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The Sahel

Volume 545: debated on Wednesday 23 May 2012

The situation is extremely grave. Eighteen million people across the Sahel are at risk of food shortages, and 8 million of them are now in need of immediate assistance. The British people, through the UK Government, have responded swiftly to the crisis, providing aid for over 400,000 people who have been caught up in this disaster.

The United Kingdom has been admirable in its support for the region, but with 18 million people vulnerable to the impact of the crisis, which is due to peak in about six weeks’ time, and with further delays to the donor conference, what can the UK Government do now to invest in the region and help those people?

My hon. Friend is entirely right. Like her, I fear that the worst is yet to come. The hunger season in July and August is imminent. The United Nations, with which we are working extremely closely and consistently, is revising its appeals from about £452 million to about £1 billion as a matter of urgency in response to the growing need in the Sahel, and the final appeal for Mali is due to be released at the end of this month. The Department has a special team in place, and we are monitoring the situation closely. That includes assessing the appeals. My ministerial colleagues and I are keeping an extremely close eye on the position.

14. Given recent reports that the African Union has delayed the pledging conference to deal with the crisis until June, what assurances can the Minister give that the UK Government are doing all that they can to establish a date, and who will represent the UK at the conference? (108786)

I can give the hon. Gentleman an absolute assurance that we are sparing no effort whatever in seeking to persuade all the various parties and stakeholders who can provide assistance to meet the emerging humanitarian crisis. The amount that the UK people have already provided through our humanitarian support has staved off some of the worst, but the trouble is that the crisis continues to escalate.

The question of attendance at the various meetings is being decided, but I can tell the hon. Gentleman that we will ensure that we are well represented.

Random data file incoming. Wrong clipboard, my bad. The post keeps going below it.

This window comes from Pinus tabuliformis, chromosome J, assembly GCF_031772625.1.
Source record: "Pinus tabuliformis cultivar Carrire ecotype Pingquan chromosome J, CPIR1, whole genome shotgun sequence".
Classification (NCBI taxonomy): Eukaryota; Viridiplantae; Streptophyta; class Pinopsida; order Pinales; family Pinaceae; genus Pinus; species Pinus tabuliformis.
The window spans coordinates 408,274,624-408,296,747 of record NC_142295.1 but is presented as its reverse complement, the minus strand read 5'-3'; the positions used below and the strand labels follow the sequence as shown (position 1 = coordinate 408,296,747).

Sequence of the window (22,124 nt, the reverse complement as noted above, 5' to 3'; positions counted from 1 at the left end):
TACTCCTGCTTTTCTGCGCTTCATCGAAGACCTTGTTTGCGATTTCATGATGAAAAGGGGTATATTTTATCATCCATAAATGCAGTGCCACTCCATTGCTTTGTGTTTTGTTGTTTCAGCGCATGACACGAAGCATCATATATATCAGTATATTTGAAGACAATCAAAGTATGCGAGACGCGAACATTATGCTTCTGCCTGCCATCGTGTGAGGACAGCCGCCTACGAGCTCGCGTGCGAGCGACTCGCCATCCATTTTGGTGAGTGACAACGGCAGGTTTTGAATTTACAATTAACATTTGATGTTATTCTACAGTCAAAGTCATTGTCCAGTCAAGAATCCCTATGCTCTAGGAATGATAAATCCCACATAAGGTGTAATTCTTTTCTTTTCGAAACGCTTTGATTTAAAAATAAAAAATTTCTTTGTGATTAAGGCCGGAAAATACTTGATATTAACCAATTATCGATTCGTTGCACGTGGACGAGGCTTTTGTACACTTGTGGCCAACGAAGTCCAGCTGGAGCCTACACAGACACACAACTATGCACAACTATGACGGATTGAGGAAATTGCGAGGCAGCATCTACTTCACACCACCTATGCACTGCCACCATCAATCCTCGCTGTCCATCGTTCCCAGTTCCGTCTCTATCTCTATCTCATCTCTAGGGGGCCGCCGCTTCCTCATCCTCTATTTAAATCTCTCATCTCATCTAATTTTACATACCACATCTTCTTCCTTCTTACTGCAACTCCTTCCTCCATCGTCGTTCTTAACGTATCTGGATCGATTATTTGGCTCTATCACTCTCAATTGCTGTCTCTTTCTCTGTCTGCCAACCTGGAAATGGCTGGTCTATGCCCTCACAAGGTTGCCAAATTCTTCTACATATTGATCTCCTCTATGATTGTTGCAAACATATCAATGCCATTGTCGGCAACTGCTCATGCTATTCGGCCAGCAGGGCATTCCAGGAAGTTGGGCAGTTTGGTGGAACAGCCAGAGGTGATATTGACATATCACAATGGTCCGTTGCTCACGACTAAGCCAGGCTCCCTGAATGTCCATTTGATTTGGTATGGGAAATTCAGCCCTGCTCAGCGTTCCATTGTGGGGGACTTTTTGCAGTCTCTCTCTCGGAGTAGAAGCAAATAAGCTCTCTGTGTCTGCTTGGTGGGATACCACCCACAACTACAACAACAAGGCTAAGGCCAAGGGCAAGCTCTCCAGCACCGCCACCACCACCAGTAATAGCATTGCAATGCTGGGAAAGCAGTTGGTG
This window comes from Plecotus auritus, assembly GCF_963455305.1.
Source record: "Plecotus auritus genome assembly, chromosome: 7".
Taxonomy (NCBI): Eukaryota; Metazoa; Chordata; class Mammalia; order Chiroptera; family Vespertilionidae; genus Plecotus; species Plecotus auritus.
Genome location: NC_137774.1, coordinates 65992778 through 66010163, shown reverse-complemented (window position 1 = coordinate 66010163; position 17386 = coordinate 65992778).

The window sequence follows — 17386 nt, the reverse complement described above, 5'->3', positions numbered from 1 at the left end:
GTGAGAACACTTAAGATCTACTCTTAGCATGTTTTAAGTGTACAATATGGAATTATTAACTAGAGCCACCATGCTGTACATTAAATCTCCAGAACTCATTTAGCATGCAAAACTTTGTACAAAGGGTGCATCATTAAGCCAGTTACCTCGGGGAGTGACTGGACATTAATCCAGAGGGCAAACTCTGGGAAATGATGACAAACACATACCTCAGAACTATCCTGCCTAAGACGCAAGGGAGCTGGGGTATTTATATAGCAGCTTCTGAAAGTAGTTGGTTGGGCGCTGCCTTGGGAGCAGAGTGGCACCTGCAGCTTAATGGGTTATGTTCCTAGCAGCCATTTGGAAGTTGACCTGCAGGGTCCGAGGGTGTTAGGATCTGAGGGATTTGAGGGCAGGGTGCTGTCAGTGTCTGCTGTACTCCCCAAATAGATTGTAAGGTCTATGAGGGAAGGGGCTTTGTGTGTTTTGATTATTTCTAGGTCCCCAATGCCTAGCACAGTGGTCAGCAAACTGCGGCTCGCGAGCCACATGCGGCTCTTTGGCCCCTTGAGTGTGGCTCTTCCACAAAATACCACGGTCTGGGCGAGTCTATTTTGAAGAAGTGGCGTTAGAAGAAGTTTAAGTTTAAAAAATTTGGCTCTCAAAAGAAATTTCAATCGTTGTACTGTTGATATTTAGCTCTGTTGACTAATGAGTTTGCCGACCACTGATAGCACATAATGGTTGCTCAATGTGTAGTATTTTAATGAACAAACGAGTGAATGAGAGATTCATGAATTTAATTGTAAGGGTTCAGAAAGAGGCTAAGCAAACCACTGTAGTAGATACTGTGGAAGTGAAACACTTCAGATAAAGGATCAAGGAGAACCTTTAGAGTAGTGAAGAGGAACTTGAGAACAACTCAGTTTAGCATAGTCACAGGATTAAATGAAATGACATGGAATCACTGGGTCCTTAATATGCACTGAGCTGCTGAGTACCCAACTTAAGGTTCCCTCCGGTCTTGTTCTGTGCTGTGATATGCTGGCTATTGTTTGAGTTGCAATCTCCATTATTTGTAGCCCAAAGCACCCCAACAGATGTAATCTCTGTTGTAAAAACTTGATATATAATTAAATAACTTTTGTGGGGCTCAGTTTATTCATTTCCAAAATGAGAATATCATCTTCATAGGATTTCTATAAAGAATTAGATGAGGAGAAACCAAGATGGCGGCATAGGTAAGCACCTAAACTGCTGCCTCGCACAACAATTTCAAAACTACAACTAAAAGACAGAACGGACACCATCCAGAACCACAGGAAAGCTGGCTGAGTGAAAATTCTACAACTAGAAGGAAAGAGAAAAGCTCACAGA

The deteriorating security situation in northern Mali around Timbuktu has caused the European Union to reduce severely the amount of aid that it feels able to give. Given that the UK donates a great deal of its aid through the European Union, will the Minister say what continuing aid we will be able to provide for the people of Mali?

My hon. Friend is entirely right. Because of the conflict, the situation in northern Mali is extremely grave, especially around Timbuktu. That is in addition to intense pressures in areas across the Sahel such as Niger and northern Nigeria. However, I can assure my hon. Friend that work is being done both through our bilateral humanitarian system and, in particular, through European support which has already contributed some £106 million to help with the Sahel crisis. We will continue to work very closely with those involved, not least because of the attribution of the contribution that we make.

In view of the widespread recognition that there is an urgent food and security crisis in the Sahel, will the Minister tell me what criteria were used to determine that UK aid to the region should be halved between 2010 and 2012?

As I hope the hon. Gentleman is aware, there is a difference between the humanitarian response and programme issues. I think that he was referring to Niger, where we supported a programme led by the French which served the purpose for which it was intended. As for the humanitarian process, we continue to work with a range of international partners in trying to ensure that the donor burden is spread fairly and equitably, while also ensuring that we in the UK step up to our responsibilities.